KUALA LUMPUR: A police witness who testified today in the inquest into Dutch model Ivana Smit’s death last year was criticised in the Coroner’s Court for “not doing a good job” during the initial crime scene investigation.
Earlier, Bukit Aman forensics officer Yam Tze Yong, the 17th witness to take the stand, said no police tapes were used to cordon off the condo balcony where Smit had fallen from when he was checking for footprints on Dec 14.
Yam also said forensics officers in his team did not cover their feet with plastic before stepping on the balcony – including himself – nor did they dust the whole balcony for footprints, only the areas they could make out imprints.
SN Nair, the lawyer holding a watching brief for Smit’s family, said during his examination of Yam that his testimony proved that a number of internationally recognised “good practices” for crime scene work were not followed by the police in Smit’s case.
“You should have put the magnetic powder you used to dust for the visible footprints all over the balcony. You did not cover your shoes with plastic before you went to the crime scene either.
“This is good practice, don’t you agree?” Nair asked Yam.
Yam, 38, said he dusted for footprints for the “most part”, but admitted he might have missed some prints.
“You only dusted what you saw,” Nair reminded Yam. “You could have missed other prints that were not visible to the naked eye, correct?” Nair asked again, to which Yam agreed once more.
Yam also said he did not wear shoes when he stepped onto the crime scene, or wrap his feet with plastic.
Today is the tenth day of the inquest into Smit’s death on Dec 7 last year.
Smit’s nude body was found sprawled on a sixth floor balcony at CapSquare Residences shortly after 2pm that day.
She is believed to have fallen earlier in the day from a 20th floor condo which belonged to an American-Kazakh couple she had befriended at the time.
Police had originally classified the case as sudden death, but it was re-opened this year after Smit’s family claimed there were elements of foul play and a cover-up.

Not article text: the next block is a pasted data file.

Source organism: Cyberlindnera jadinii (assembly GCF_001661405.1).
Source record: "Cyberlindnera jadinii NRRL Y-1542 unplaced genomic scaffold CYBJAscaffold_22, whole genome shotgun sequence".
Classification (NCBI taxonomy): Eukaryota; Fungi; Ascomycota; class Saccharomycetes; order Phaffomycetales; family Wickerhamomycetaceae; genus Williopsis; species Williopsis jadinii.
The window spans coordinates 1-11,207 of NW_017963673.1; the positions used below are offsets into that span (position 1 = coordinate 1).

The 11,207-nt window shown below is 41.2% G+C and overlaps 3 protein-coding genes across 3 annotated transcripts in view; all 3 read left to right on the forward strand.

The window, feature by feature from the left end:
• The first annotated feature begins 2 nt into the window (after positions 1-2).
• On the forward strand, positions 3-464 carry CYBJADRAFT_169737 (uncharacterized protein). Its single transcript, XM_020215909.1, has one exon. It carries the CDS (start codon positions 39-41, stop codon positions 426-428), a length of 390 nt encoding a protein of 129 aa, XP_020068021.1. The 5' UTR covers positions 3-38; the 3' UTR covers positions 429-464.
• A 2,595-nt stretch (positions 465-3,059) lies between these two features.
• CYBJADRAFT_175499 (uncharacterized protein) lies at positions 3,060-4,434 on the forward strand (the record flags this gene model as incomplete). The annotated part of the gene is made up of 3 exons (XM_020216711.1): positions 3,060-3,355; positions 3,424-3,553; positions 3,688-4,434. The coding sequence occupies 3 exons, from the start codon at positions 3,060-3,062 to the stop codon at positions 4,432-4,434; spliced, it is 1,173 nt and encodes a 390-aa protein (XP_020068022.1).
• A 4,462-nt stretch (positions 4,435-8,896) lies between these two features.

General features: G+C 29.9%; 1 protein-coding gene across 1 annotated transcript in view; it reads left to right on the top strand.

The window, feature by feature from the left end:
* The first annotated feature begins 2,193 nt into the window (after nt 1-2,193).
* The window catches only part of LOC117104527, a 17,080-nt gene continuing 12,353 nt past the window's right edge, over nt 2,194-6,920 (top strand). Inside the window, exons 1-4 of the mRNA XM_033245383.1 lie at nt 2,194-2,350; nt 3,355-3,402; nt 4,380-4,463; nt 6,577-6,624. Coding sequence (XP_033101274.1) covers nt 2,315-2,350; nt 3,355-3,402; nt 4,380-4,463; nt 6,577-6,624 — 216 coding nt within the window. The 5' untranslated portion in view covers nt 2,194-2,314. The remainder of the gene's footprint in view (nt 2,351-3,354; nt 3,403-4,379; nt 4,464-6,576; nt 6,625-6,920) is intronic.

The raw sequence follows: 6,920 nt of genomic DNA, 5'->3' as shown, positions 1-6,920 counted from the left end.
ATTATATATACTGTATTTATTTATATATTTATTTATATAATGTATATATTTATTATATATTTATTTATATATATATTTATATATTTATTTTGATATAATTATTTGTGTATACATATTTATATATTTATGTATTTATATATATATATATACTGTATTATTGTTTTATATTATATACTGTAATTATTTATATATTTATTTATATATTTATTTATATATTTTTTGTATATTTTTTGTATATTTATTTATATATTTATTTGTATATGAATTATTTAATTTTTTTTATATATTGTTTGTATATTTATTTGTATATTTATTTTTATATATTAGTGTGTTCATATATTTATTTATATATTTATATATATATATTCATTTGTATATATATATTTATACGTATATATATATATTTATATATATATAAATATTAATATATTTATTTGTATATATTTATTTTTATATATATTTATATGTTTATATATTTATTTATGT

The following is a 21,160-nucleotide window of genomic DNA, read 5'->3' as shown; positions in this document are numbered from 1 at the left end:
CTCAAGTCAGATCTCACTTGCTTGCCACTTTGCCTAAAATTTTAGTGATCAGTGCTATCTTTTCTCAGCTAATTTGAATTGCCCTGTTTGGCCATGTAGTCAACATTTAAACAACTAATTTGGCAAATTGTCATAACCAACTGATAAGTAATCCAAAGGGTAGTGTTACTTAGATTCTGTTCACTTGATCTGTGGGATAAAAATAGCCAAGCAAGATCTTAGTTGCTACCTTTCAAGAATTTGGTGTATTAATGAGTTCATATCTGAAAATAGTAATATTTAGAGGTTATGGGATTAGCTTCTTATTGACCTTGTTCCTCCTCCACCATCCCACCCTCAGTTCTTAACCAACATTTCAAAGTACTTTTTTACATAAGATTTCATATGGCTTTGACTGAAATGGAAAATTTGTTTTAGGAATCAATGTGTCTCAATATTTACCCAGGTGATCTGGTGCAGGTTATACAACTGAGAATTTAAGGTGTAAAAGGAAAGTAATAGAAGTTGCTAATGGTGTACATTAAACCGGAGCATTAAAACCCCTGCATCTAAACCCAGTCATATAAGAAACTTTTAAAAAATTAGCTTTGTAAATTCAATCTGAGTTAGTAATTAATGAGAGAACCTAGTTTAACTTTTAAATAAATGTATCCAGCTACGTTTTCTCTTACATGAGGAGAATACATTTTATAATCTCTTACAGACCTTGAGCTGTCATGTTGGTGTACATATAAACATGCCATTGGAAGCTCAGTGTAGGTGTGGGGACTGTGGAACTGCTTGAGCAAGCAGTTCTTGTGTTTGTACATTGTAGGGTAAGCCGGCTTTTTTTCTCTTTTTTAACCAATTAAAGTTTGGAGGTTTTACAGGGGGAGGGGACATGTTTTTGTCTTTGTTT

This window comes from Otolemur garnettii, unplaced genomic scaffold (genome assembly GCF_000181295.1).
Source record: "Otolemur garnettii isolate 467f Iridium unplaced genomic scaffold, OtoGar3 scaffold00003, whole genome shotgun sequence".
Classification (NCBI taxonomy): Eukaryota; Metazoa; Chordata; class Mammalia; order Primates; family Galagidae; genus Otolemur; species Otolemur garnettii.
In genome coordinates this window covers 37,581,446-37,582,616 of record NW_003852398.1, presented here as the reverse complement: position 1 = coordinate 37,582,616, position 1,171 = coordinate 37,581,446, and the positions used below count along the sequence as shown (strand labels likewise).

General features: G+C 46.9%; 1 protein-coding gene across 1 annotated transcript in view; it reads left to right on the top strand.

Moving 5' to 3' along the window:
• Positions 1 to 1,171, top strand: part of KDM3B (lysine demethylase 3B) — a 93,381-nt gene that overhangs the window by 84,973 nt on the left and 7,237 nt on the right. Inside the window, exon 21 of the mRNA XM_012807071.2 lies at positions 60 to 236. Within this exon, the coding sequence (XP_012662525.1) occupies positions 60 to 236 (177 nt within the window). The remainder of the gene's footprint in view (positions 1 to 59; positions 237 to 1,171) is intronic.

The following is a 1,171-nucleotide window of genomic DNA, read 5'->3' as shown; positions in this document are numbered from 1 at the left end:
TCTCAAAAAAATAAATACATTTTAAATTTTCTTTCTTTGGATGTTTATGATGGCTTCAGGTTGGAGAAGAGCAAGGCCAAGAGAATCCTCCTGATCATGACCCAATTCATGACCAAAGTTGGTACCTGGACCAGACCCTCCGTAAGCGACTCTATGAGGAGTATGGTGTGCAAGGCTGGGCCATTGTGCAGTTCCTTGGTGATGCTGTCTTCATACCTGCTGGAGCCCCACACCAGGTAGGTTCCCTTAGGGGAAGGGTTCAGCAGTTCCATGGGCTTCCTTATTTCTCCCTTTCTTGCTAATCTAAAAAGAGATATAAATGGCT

The inquest is to determine how Smit had died and whether there is enough evidence to eventually take the case to trial.
Yam said he found six sets of footprints on the 20th floor condo balcony, but was unable to determine who the prints belonged to or if they were of six different individuals or one, although one sample was swabbed for DNA profiling.
He said he did not know what the DNA profiling revealed as he was not the officer tasked to handle this, and added that it had been sent to the lab for testing.
Asked why DNA samples were not taken from all six footprints, Yam said swabbing them would have “destroyed and contaminated” the prints, to which Nair chuckled and said sampling would never “spoil” imprints as Yam suggested.
“This was a misjudgement on your part, don’t you agree? You failed to do this (a good job for DNA sampling).
“Is this a good or bad practice here?” Nair asked Yam, but Yam did not respond.
“It’s not good to not answer in court,” Nair said and continued with his examination of the witness.
Yam also said that no measurements of the balcony were recorded by the police forensics and crime scene units, and could not confirm if notes were taken from that day as he was not tasked to do so.
He agreed with Nair that the crime scene was not secured by the police as it was not cordoned off, but did not comment further.
This was also relayed to the court by a previous police witness who testified in the inquest earlier this month.
Yam, who holds a Master’s in Forensic Science and has about 11 years of experience working in the police force, told the court he was not sure if the footprints could have been planted at the scene.
He said many factors were at play for the depth and shape of the footprints he found, and could not answer deputy public prosecutor N Joy Jothi’s questions on whether some of the deeply imprinted footprints were caused by carrying a heavy weight.
The inquest continues this afternoon.